The motivation of female college business students to manage : a study of selected college business students in certain functional specialties

UNCG Author/Contributor (non-UNCG co-authors, if there are any, appear on document)
Blythe Carroll Hampton (Creator)
The University of North Carolina at Greensboro (UNCG )
Web Site:
William L. Tullar

Abstract: The problem of this study was to investigate the motivation of college business students to manage. The purpose was to determine if there is a need for curriculum development which would provide more appropriate educational experiences for females who aspire to management positions. It was hypothesized that (1) there would be significant differences between males and females in the motivation to manage, (2) there would be significant differences among the functional specialties in the motivation to manage, and (3) there would be a significant interaction between sex differences in the motivation to manage and functional specialty. The hypotheses of this study related to overall differences; however, each subscale of the instrument used to measure the motivation to manage was analyzed separately in order to determine if significant differences existed on the individual subscales. A total of 192 subjects—109 males and 83 females--participated in the study. The functional specialties studied were general management, accounting, marketing/merchandising, and banking/finance. The motivation to manage was measured through the use of the Miner Sentence Completion Scale. Two-way analyses of variance and chi square analyses were the statistical techniques employed. A questionnaire was used to obtain both demographic and biographical data related to functional specialty choice. Six female students were interviewed in order to provide more insight into individual motivation.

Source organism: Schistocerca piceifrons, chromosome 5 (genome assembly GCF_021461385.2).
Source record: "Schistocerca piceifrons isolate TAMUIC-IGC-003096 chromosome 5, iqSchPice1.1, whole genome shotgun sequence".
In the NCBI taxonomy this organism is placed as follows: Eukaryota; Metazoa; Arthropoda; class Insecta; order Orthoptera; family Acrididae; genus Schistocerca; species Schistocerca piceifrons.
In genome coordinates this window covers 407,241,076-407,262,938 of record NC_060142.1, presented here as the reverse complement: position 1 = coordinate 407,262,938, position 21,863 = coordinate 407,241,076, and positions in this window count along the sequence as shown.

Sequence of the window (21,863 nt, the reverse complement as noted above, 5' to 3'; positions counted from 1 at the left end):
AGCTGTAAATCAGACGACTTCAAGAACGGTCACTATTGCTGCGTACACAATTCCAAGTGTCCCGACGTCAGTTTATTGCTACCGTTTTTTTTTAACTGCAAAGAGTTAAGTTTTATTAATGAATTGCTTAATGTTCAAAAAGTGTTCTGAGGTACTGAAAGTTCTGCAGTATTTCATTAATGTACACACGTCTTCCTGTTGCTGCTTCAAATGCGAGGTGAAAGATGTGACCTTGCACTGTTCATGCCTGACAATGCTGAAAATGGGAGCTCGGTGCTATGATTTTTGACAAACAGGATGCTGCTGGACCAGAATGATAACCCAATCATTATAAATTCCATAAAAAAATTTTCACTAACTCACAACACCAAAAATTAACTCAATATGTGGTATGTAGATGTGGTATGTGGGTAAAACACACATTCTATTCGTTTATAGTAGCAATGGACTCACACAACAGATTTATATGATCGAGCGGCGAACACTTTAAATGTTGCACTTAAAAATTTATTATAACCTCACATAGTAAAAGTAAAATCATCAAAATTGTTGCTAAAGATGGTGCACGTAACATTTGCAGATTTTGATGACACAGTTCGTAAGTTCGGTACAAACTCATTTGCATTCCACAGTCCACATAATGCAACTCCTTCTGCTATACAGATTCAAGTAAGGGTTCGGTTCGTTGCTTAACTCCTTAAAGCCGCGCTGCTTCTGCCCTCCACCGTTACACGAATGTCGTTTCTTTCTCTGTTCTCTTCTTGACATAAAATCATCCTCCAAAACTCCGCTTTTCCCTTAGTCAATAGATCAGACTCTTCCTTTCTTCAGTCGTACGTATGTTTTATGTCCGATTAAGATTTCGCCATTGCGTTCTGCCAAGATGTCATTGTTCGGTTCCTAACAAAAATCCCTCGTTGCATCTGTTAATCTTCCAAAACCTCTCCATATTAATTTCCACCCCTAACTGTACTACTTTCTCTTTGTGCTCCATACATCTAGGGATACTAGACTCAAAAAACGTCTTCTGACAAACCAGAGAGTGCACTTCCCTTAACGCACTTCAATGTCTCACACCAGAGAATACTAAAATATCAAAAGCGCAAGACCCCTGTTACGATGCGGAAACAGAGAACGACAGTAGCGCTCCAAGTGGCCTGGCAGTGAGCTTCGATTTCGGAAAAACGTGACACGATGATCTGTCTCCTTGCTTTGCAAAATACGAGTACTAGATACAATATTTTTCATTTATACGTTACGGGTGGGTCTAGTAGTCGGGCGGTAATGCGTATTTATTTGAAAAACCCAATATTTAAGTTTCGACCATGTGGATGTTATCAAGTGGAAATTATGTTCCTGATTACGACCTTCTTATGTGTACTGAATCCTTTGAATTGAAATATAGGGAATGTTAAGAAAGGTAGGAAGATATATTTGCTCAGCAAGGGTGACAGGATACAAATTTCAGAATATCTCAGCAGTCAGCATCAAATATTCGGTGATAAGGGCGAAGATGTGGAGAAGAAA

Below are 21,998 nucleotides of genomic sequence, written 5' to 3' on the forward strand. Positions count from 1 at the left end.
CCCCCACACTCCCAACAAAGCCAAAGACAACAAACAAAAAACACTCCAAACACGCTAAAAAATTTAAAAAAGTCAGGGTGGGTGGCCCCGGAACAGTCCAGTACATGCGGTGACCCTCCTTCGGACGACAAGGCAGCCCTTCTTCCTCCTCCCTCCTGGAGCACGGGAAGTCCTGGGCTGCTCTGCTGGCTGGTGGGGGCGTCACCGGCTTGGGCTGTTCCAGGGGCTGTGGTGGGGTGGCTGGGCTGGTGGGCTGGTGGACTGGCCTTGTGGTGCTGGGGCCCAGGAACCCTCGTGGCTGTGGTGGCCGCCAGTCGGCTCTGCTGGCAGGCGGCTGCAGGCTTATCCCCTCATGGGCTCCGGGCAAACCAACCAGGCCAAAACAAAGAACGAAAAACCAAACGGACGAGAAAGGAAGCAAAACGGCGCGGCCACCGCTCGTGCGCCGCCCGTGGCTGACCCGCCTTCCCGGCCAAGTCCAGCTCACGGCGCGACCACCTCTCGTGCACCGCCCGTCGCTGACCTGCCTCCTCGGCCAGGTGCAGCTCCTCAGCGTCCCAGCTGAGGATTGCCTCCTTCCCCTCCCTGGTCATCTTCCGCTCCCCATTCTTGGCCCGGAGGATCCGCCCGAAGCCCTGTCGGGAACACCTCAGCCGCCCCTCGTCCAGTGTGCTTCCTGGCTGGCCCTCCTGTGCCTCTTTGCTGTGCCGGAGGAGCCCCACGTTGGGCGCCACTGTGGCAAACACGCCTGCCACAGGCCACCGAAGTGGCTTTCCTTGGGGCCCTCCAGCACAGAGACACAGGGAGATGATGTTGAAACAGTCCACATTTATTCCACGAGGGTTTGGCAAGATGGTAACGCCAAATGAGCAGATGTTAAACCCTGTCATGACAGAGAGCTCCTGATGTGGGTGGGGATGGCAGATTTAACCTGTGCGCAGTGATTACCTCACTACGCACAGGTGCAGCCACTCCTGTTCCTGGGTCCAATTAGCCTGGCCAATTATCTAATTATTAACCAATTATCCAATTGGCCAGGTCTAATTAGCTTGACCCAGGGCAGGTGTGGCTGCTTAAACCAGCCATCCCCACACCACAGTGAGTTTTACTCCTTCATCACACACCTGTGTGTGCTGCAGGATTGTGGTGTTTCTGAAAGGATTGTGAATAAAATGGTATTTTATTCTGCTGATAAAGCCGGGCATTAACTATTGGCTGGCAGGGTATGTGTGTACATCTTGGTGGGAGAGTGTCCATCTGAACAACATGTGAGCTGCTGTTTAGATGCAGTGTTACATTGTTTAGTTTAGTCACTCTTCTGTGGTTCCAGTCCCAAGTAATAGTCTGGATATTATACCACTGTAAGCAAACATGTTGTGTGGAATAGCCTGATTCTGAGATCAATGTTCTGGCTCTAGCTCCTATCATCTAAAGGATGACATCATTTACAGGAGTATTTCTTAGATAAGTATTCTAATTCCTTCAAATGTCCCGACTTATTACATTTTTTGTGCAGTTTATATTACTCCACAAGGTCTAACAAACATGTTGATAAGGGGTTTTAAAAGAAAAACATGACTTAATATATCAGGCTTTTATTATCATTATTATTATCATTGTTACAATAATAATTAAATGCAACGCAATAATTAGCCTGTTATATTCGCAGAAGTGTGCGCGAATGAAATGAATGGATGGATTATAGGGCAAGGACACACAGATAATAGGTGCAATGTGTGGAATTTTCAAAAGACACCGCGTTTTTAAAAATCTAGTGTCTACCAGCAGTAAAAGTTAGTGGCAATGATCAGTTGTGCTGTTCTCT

Additional Information

Language: English
Date: 1977
Business students $z United States
Women college students $z United States $x Attitudes
Management $x Vocational guidance

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